Trudeau also fielded numerous questions concerning the number of deaths at elder care homes in Canada due to the COVID-19 outbreak. He said the government is prepared to offer help when asked by the provinces, as it did last week when it sent medical personnel from the Canadian Armed Forces into Quebec. However, because elder care falls under provincial jurisdiction, he said the government could only react if requested by the provinces.

But Trudeau did say his government was working with provinces to support low-paid workers in long-term care. ” I think the larger question we’re all facing is an understanding that the people who care for the most vulnerable are themselves quite vulnerable.”

The prime minister also announced a new program that would give charities more resources to continue to do the “crucial work to help our communities.” The $350 million Emergency Community Support Fund will inject money to support charities and non-profit organizations. The bulk of the money will flow through national organizations like the United Way and the Red Cross to “train volunteers, increase deliveries at home for seniors or provide transportation services for people with a disability.”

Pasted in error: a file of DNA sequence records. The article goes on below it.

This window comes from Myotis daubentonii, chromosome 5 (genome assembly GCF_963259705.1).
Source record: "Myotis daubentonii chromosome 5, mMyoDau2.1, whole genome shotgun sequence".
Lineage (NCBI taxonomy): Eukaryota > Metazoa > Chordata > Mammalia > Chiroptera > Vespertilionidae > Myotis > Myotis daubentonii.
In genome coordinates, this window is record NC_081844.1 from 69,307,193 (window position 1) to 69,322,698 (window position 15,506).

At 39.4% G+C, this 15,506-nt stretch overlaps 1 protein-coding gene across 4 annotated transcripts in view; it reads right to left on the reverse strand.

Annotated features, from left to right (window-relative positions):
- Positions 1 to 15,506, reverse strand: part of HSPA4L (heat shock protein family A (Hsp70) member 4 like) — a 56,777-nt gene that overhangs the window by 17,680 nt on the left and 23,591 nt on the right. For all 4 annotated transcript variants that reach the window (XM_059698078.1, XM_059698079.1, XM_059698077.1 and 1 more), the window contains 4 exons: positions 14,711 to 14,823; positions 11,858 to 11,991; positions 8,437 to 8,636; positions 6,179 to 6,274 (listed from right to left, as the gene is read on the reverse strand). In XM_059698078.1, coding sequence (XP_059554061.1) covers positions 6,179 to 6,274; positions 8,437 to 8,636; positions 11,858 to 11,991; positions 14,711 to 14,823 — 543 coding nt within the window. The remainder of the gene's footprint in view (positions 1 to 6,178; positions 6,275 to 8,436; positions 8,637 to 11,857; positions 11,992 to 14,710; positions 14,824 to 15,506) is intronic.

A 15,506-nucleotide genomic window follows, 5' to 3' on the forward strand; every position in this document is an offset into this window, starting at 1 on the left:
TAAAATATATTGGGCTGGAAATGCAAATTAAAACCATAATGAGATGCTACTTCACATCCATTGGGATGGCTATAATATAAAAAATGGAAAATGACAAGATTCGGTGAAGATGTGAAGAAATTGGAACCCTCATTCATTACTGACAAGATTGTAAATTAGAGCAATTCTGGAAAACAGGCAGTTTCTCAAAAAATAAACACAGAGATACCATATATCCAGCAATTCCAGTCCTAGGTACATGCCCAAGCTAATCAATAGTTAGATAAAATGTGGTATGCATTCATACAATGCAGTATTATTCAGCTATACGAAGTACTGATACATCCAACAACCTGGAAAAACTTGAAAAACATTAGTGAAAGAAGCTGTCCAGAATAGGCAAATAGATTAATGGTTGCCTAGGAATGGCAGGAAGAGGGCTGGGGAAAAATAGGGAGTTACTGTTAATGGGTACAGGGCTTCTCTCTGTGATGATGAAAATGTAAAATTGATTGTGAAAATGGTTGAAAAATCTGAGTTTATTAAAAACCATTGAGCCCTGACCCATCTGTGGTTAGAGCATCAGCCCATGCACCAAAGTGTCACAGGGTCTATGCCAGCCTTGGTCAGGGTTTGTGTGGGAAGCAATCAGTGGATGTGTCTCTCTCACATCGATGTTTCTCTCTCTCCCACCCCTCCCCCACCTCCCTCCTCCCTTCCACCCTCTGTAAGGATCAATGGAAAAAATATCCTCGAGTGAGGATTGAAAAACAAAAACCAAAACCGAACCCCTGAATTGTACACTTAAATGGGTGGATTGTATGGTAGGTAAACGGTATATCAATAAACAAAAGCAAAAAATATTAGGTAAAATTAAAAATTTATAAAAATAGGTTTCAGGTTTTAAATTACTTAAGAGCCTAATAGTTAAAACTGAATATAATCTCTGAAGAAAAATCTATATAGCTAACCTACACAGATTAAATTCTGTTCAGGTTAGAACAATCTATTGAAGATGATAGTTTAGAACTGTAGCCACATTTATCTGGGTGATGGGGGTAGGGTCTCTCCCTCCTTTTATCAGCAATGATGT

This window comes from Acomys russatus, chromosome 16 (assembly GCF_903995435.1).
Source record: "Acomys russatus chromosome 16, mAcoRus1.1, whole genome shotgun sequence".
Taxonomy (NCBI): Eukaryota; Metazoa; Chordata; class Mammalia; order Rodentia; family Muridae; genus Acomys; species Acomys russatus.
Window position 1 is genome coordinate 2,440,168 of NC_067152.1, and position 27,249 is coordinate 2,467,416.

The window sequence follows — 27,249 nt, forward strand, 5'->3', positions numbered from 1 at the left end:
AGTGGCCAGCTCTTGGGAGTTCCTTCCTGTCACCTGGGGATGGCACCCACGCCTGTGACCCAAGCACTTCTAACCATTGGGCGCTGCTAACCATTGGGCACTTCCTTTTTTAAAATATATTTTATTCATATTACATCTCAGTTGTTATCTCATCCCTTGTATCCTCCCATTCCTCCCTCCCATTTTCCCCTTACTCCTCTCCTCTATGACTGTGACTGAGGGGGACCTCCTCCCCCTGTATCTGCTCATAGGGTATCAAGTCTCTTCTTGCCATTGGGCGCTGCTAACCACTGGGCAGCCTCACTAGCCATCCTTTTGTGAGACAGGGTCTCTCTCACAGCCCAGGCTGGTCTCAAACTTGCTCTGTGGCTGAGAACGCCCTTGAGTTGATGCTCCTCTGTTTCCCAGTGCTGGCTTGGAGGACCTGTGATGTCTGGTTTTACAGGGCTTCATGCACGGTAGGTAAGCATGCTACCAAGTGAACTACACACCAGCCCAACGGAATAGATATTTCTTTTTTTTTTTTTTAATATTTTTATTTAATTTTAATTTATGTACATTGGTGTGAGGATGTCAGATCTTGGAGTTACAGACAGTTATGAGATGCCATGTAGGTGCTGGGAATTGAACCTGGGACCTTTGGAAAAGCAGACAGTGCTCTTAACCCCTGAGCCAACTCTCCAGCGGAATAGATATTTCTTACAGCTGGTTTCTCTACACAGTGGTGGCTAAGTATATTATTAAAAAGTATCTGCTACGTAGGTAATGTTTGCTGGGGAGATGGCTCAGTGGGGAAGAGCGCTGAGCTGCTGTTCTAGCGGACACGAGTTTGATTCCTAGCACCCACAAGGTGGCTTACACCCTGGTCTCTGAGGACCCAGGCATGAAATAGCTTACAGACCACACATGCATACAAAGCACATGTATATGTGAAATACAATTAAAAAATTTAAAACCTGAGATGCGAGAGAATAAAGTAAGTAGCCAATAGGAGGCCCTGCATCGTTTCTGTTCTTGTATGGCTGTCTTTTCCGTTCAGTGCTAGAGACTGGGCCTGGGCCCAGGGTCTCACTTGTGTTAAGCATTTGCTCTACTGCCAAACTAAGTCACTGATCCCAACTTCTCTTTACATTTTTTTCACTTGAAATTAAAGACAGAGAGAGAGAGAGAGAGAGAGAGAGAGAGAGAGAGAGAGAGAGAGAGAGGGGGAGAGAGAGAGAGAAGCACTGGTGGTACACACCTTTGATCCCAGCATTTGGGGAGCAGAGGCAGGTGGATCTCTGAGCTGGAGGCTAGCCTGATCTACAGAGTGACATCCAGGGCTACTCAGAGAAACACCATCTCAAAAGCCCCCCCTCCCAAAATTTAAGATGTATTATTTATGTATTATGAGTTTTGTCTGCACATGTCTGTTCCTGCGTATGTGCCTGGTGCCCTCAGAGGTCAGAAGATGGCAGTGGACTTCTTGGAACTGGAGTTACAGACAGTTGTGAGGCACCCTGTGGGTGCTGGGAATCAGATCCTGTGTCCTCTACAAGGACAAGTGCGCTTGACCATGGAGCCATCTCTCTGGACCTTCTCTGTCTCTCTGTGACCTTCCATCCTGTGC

Trudeau also confirmed the new border-closing agreement would follow the same mechanisms as the first. “We expect that essential goods, medical services and other items will continue to cross the border between our two countries,” he said.

With today’s announcement, Canadians should not expect to travel to the U.S. anytime soon. “We will continue to remain vigilant on our borders,” said Trudeau. “Non-essential travel across the border will not be permitted.” The prime minister would not put a date on when the borders would open, saying he expected “we will keep them in place for many, many weeks to come.”

Trudeau also answered questions about reconvening Parliament, noting that the Liberal plan is to have Parliament meet once a week “in a modified way” while they sort out a working concept for a virtual Parliament. However, he said one opposition party he didn’t name (but was obviously referring to the Conservatives) was raising objections to the government’s planned course of action and was holding up the agreement.